The days of the Other are over in this age of global over-communication, over-information and over-consumption. What used to be the Other, be it as friend, as Eros or as hell, is now indistinguishable from the self in our society's narcissistic desire to assimilate everything and everyone until there are no boundaries left. The result of this is a feeling of disorientation and senselessness that needs to be compensated for, be it by self-harm or, in the extreme, by harming others through acts of terrorism.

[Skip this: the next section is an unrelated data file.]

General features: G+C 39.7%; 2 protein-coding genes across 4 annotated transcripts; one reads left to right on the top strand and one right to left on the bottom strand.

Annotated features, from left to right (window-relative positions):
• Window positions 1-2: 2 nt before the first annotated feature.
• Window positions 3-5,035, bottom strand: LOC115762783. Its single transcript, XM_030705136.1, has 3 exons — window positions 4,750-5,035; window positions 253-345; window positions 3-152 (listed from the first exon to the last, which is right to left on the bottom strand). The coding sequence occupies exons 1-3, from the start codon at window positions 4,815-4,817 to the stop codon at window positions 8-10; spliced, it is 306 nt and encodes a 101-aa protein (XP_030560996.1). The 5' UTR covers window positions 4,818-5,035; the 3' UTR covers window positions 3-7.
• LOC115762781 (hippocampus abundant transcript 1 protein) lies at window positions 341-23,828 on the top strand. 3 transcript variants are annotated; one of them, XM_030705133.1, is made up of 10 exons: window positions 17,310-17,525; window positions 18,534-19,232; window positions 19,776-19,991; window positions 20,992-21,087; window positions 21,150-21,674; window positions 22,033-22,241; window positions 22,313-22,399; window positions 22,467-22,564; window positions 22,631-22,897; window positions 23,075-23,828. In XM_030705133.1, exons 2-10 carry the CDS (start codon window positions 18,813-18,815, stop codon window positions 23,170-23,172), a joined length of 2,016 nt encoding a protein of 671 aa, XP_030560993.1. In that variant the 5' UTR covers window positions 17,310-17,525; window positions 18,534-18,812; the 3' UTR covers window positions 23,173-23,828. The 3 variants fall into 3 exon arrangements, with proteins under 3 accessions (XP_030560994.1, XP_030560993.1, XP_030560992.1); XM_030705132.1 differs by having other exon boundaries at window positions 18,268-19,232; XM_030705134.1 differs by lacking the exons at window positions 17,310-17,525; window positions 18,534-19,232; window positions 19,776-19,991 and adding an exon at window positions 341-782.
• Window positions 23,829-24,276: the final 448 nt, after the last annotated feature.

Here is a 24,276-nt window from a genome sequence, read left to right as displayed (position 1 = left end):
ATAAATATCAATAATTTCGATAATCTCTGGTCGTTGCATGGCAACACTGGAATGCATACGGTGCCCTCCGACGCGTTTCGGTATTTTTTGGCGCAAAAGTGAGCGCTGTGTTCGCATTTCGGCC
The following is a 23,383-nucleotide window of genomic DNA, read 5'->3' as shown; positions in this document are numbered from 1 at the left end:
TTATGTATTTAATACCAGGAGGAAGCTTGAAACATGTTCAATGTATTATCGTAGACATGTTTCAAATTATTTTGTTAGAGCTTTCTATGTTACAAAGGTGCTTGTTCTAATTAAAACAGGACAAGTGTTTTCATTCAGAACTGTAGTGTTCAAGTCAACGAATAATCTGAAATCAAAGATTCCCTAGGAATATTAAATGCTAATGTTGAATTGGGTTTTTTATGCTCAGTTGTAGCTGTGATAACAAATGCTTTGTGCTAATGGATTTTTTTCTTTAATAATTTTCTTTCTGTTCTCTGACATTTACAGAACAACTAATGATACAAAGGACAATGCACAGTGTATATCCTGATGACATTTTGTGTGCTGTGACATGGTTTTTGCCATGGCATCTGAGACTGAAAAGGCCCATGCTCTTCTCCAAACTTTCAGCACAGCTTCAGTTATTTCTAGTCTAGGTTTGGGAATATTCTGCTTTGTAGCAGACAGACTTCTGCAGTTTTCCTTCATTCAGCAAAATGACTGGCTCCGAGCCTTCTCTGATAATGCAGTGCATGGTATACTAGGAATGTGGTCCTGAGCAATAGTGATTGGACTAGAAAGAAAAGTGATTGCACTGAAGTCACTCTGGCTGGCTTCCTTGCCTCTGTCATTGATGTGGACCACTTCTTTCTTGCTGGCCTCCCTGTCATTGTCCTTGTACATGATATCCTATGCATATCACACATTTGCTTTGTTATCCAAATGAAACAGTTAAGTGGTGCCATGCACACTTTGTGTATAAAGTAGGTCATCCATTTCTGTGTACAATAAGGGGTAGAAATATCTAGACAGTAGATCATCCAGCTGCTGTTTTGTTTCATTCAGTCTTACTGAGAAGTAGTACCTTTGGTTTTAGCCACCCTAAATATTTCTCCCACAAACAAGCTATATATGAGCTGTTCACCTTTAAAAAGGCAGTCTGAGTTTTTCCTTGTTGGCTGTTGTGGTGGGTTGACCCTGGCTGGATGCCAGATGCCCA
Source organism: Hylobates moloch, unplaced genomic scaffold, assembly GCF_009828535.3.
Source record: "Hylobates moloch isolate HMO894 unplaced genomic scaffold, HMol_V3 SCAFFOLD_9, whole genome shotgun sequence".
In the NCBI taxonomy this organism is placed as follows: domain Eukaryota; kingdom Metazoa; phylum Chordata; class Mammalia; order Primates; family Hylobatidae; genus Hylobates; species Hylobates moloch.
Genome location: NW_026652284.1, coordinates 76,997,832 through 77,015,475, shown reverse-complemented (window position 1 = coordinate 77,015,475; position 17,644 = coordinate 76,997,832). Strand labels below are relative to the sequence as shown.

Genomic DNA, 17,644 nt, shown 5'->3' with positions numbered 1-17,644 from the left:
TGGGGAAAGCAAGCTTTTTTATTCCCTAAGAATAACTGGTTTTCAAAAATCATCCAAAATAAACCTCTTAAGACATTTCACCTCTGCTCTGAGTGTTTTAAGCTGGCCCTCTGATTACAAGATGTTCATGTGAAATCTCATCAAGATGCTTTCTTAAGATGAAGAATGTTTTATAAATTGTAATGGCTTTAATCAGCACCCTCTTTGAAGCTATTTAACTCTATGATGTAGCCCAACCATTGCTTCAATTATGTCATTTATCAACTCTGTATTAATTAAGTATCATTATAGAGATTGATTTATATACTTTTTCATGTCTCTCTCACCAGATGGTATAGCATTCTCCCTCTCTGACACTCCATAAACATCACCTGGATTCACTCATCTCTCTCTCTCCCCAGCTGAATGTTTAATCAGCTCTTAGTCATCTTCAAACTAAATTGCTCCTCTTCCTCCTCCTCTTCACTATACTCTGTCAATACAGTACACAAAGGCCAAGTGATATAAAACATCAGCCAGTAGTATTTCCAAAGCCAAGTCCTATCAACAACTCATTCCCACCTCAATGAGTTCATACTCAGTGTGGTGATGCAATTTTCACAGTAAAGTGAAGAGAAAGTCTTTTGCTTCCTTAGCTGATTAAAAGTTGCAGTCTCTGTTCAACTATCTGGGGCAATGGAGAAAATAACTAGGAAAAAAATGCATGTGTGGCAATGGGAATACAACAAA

In his new work, the renowned cultural theorist Byung-Chul Han builds on his previous critique of neoliberalism, arguing that in this absence of the Other, our times are not characterised by external repression but by depression through the self. In his characteristically concise style, he traces this violence of the identical through phenomena like fear, globalization and terrorism. He also argues that by returning to a society of listeners, by acknowledging the Other, we can seek to overcome the isolation and suffering caused by this crushing process of total assimilation.